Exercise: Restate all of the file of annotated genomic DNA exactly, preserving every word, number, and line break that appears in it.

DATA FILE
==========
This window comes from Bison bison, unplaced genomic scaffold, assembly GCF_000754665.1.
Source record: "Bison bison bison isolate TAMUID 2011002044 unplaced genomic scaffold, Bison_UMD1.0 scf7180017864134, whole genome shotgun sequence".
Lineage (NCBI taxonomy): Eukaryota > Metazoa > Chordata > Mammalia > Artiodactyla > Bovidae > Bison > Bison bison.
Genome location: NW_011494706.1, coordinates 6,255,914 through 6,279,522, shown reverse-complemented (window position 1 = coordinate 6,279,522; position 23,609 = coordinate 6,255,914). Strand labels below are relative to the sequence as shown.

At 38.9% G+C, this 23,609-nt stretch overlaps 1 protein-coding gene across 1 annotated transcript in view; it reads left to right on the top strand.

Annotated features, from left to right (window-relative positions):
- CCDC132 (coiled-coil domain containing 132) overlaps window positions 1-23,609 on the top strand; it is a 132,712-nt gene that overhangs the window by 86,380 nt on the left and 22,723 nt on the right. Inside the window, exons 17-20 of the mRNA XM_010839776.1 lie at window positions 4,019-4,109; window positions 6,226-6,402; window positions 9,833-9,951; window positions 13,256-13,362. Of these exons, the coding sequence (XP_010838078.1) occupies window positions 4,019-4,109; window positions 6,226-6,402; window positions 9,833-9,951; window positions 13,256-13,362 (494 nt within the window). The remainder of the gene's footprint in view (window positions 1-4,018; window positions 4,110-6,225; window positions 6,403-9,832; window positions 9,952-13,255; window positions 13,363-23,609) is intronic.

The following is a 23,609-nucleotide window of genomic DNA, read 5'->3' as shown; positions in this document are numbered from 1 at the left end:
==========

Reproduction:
This window comes from Bison bison, unplaced genomic scaffold, assembly GCF_000754665.1.
Source record: "Bison bison bison isolate TAMUID 2011002044 unplaced genomic scaffold, Bison_UMD1.0 scf7180017864134, whole genome shotgun sequence".
Lineage (NCBI taxonomy): Eukaryota > Metazoa > Chordata > Mammalia > Artiodactyla > Bovidae > Bison > Bison bison.
Genome location: NW_011494706.1, coordinates 6,255,914 through 6,279,522, shown reverse-complemented (window position 1 = coordinate 6,279,522; position 23,609 = coordinate 6,255,914). Strand labels below are relative to the sequence as shown.

At 38.9% G+C, this 23,609-nt stretch overlaps 1 protein-coding gene across 1 annotated transcript in view; it reads left to right on the top strand.

Annotated features, from left to right (window-relative positions):
- CCDC132 (coiled-coil domain containing 132) overlaps window positions 1-23,609 on the top strand; it is a 132,712-nt gene that overhangs the window by 86,380 nt on the left and 22,723 nt on the right. Inside the window, exons 17-20 of the mRNA XM_010839776.1 lie at window positions 4,019-4,109; window positions 6,226-6,402; window positions 9,833-9,951; window positions 13,256-13,362. Of these exons, the coding sequence (XP_010838078.1) occupies window positions 4,019-4,109; window positions 6,226-6,402; window positions 9,833-9,951; window positions 13,256-13,362 (494 nt within the window). The remainder of the gene's footprint in view (window positions 1-4,018; window positions 4,110-6,225; window positions 6,403-9,832; window positions 9,952-13,255; window positions 13,363-23,609) is intronic.

The following is a 23,609-nucleotide window of genomic DNA, read 5'->3' as shown; positions in this document are numbered from 1 at the left end: